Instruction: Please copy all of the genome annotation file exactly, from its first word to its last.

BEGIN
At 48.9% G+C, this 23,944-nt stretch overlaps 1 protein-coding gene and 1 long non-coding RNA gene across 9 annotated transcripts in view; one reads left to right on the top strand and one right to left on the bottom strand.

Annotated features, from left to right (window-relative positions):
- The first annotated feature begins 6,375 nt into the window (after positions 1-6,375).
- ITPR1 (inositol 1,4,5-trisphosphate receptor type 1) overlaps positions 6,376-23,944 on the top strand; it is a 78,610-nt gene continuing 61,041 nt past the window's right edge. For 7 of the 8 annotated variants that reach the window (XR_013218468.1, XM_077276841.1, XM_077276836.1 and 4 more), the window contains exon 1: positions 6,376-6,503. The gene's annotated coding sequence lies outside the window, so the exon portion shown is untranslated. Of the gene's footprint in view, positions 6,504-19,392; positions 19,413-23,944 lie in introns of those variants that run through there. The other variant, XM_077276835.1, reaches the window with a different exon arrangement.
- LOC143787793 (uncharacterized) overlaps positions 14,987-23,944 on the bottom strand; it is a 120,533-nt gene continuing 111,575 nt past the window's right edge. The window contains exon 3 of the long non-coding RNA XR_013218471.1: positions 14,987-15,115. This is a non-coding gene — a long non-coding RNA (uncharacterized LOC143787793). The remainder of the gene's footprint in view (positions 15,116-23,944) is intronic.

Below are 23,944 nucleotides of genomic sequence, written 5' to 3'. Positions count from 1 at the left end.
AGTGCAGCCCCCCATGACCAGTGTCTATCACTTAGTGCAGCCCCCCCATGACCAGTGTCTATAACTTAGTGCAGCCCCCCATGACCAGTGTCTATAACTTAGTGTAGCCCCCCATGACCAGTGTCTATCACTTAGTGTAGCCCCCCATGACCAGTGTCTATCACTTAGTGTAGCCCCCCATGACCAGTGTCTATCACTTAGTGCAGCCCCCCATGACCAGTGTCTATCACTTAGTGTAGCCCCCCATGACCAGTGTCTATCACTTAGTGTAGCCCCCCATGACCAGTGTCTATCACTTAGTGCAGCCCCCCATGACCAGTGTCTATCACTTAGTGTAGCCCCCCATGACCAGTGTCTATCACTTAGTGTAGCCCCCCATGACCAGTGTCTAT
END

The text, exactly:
At 48.9% G+C, this 23,944-nt stretch overlaps 1 protein-coding gene and 1 long non-coding RNA gene across 9 annotated transcripts in view; one reads left to right on the top strand and one right to left on the bottom strand.

Annotated features, from left to right (window-relative positions):
- The first annotated feature begins 6,375 nt into the window (after positions 1-6,375).
- ITPR1 (inositol 1,4,5-trisphosphate receptor type 1) overlaps positions 6,376-23,944 on the top strand; it is a 78,610-nt gene continuing 61,041 nt past the window's right edge. For 7 of the 8 annotated variants that reach the window (XR_013218468.1, XM_077276841.1, XM_077276836.1 and 4 more), the window contains exon 1: positions 6,376-6,503. The gene's annotated coding sequence lies outside the window, so the exon portion shown is untranslated. Of the gene's footprint in view, positions 6,504-19,392; positions 19,413-23,944 lie in introns of those variants that run through there. The other variant, XM_077276835.1, reaches the window with a different exon arrangement.
- LOC143787793 (uncharacterized) overlaps positions 14,987-23,944 on the bottom strand; it is a 120,533-nt gene continuing 111,575 nt past the window's right edge. The window contains exon 3 of the long non-coding RNA XR_013218471.1: positions 14,987-15,115. This is a non-coding gene — a long non-coding RNA (uncharacterized LOC143787793). The remainder of the gene's footprint in view (positions 15,116-23,944) is intronic.

Below are 23,944 nucleotides of genomic sequence, written 5' to 3'. Positions count from 1 at the left end.
AGTGCAGCCCCCCATGACCAGTGTCTATCACTTAGTGCAGCCCCCCCATGACCAGTGTCTATAACTTAGTGCAGCCCCCCATGACCAGTGTCTATAACTTAGTGTAGCCCCCCATGACCAGTGTCTATCACTTAGTGTAGCCCCCCATGACCAGTGTCTATCACTTAGTGTAGCCCCCCATGACCAGTGTCTATCACTTAGTGCAGCCCCCCATGACCAGTGTCTATCACTTAGTGTAGCCCCCCATGACCAGTGTCTATCACTTAGTGTAGCCCCCCATGACCAGTGTCTATCACTTAGTGCAGCCCCCCATGACCAGTGTCTATCACTTAGTGTAGCCCCCCATGACCAGTGTCTATCACTTAGTGTAGCCCCCCATGACCAGTGTCTAT